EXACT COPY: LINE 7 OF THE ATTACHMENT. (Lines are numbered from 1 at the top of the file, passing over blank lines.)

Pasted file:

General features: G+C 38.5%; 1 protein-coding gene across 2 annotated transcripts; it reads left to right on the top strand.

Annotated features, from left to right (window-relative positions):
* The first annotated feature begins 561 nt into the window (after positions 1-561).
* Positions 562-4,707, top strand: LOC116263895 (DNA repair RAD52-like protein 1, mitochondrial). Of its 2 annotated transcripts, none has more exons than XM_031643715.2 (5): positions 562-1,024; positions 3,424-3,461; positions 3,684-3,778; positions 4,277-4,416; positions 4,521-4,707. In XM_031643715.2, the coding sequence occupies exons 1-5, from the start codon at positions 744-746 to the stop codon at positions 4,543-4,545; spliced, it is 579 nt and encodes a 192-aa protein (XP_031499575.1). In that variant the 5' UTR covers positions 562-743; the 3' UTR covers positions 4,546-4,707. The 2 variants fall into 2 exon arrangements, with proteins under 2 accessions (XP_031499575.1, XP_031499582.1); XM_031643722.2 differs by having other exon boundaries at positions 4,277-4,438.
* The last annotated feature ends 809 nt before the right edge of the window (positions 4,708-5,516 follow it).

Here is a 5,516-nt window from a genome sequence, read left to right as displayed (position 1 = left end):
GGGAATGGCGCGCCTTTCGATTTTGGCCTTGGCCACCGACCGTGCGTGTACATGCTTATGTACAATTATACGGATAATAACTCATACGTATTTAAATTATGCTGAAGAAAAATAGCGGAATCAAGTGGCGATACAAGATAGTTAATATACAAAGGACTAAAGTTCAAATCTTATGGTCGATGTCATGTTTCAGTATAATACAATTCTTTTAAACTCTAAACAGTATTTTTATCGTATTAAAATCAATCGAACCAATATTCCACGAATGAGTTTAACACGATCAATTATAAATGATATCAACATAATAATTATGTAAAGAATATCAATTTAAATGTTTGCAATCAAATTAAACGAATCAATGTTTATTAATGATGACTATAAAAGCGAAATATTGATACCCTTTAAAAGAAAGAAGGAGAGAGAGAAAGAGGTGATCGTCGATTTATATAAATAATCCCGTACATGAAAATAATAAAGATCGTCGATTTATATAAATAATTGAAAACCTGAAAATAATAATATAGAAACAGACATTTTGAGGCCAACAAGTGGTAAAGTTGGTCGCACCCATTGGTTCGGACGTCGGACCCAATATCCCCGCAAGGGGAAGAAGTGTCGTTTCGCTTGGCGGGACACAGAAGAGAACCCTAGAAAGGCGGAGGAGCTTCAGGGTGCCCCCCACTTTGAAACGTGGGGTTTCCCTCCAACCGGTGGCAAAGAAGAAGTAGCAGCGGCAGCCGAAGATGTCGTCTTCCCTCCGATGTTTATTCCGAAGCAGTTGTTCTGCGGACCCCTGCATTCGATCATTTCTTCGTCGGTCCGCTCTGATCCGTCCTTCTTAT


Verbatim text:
GGGAATGGCGCGCCTTTCGATTTTGGCCTTGGCCACCGACCGTGCGTGTACATGCTTATGTACAATTATACGGATAATAACTCATACGTATTTAAATTATGCTGAAGAAAAATAGCGGAATCAAGTGGCGATACAAGATAGTTAATATACAAAGGACTAAAGTTCAAATCTTATGGTCGATGTCATGTTTCAGTATAATACAATTCTTTTAAACTCTAAACAGTATTTTTATCGTATTAAAATCAATCGAACCAATATTCCACGAATGAGTTTAACACGATCAATTATAAATGATATCAACATAATAATTATGTAAAGAATATCAATTTAAATGTTTGCAATCAAATTAAACGAATCAATGTTTATTAATGATGACTATAAAAGCGAAATATTGATACCCTTTAAAAGAAAGAAGGAGAGAGAGAAAGAGGTGATCGTCGATTTATATAAATAATCCCGTACATGAAAATAATAAAGATCGTCGATTTATATAAATAATTGAAAACCTGAAAATAATAATATAGAAACAGACATTTTGAGGCCAACAAGTGGTAAAGTTGGTCGCACCCATTGGTTCGGACGTCGGACCCAATATCCCCGCAAGGGGAAGAAGTGTCGTTTCGCTTGGCGGGACACAGAAGAGAACCCTAGAAAGGCGGAGGAGCTTCAGGGTGCCCCCCACTTTGAAACGTGGGGTTTCCCTCCAACCGGTGGCAAAGAAGAAGTAGCAGCGGCAGCCGAAGATGTCGTCTTCCCTCCGATGTTTATTCCGAAGCAGTTGTTCTGCGGACCCCTGCATTCGATCATTTCTTCGTCGGTCCGCTCTGATCCGTCCTTCTTAT